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You Are Here: Home » Education » A Clinical Observation in an English For Speakers Of Other Languages (ESOL) Classroom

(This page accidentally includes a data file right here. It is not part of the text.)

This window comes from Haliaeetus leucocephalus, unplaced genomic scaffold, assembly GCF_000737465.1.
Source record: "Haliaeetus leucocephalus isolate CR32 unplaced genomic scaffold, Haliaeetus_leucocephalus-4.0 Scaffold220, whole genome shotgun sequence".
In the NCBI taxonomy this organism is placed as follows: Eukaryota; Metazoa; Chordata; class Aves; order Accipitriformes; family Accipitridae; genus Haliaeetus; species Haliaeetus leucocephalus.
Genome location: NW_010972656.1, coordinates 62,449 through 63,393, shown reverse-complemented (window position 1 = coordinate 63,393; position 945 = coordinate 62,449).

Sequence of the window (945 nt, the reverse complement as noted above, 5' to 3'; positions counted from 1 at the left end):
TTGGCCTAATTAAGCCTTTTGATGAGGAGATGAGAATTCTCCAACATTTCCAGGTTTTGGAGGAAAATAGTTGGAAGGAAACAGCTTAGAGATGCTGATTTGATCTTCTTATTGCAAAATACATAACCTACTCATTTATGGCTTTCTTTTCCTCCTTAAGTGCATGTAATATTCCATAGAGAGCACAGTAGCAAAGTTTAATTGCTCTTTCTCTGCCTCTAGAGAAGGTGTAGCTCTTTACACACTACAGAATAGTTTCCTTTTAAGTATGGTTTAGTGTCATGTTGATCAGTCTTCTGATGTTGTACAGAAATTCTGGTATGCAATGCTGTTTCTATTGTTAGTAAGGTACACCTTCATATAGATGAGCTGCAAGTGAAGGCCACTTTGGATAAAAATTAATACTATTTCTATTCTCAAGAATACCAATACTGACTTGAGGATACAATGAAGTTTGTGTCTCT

By Chantale JimenezMy clinical observation was done at Nova Blanche Forman Elementary in Mrs. Taylor’s third grade ESOL classroom. The students in the classroom were very all very dynamic, doing their best to learn and adjust to the American culture. There were many different strategies used to get students to work together and overcome their shyness in the classroom. Some students struggled with English more than others and students who were better in English were very helpful in helping others with their work. Mrs. Taylor used a variety of ESOL strategies, and her students were very patient, respectful, and helpful with one another.While observing in Mrs. Taylor’s third grade ESOL classroom I found that every student came from a different economical, cultural, and social background. Students come in all year round, so not every student was at the same level. Also, most students come in with a very low economic background. In this classroom there was not one student that was completely bilingual: some spoke English well, other spoke very little, and some spoke no English at all.For those students that do not speak any English at all, there is a grandmother that comes in and helps them with their English. Some students seem to adjust well and be comfortable in the classroom environment, and others seemed to still feel uncomfortable and awkward. One student from Ecuador shared with me that in her country the grading scale is out of twenty, not one hundred as it is here in America, which made me realize how big of an adjustment these students are forced to make. According to Mrs. Taylor, some children come well adjusted, which she believes starts in the home, and others do not say a word. As for stereotypes of students from different cultures she stated, “There is always an exception the rule”.Mrs. Taylor shared with me that two of her students, twins from Russia, have been here for a year and still seem scared. Neither of the twins will even look or at her or have said a word all year, and yet they both have straight A’s, are excellent students, and are learning English quickly. And though in America we interpret the twin’s lack of eye contact as shyness and them being scared, in Russia it may be a sign of respect to not make eye contact with the teacher. Even with me some students were outgoing and had no reservations about approaching me and others seem to be scared and intimated. Through my observation I had the chance to experience everything that I had read about throughout the semester.            A main strategy used in this ESOL class was mentoring. Students who spoke English relatively well were paired up with those who did not speak English at all and they helped these students to complete their work. Cooperative grouping or pair and share was another strategy used—students pair up in groups instead of one and one and are given the chance to brainstorm, come up with the answers together, and then share their answers with the class. Role-playing is also important in teaching ESOL students; it gives them a chance to express themselves on more than just a piece of paper. Also, by forcing students to expand their vocabulary it helps them to overcome their shyness. Students must also be able to express themselves creatively, and in Mrs. Taylor’s class students did a lot of drawing in order to express their emotions and show their abilities. Mrs. Taylor believes that it is imperative that students that cannot express themselves through words can do so through art. Therefore, she assigns a lot of projects. For example, while doing an in-class science project, students who could not write in English were allowed to draw illustrations in order to express themselves. Because many students could not read any English at all, Mrs. Taylor used many pictures, graphs, maps, and diagrams to teach her students.  All of these strategies were used to help the ESOL students to better understand and interpret everything that they were being taught in the classroom.            The class is without a doubt well run by Mrs. Taylor. However, to make the classroom more multicultural in nature, I would have had students to share more about the cultural they are from with each other, provide more nonverbal communication, and use more types of learning styles. I would have had students to share with each other information about their countries with one another, telling how it differs from culture in America.This sharing would also promote respect for one another’s culture and would help me as a teacher to better understand where the students are coming from. I also would do my best to learn about nonverbal cues used in other countries so that I could better understand my students’ nonverbal communication since some of them cannot speak any English whatsoever.Once I learn the nonverbal clues of my students, I would share them with the students so that they could better understand each other and get to know one another’s culture. The third thing that I would do to make the classroom more multicultural in nature is to provide all types of learning styles including visual, aural, and verbal ways of learning. By incorporating all types of learning styles into my teaching, I would be able to acknowledge the traditions of the culture of all of my students.My clinical observation in Mrs. Taylor’s third grade classroom allowed me to experience in person everything that I had been reading about for the entire semester. Mrs. Taylor incorporated many of the ESOL strategies I had read about and her students seem to be successfully learning English. In this classroom the students were all very diverse and helpful with one another. Patience and respect were key elements in the success in Mrs. Taylor’s third grade classroom.Chantale Jimenez heads a multicultural firm near Jacksonville, Florida. She is a contributor to CSMS Magazine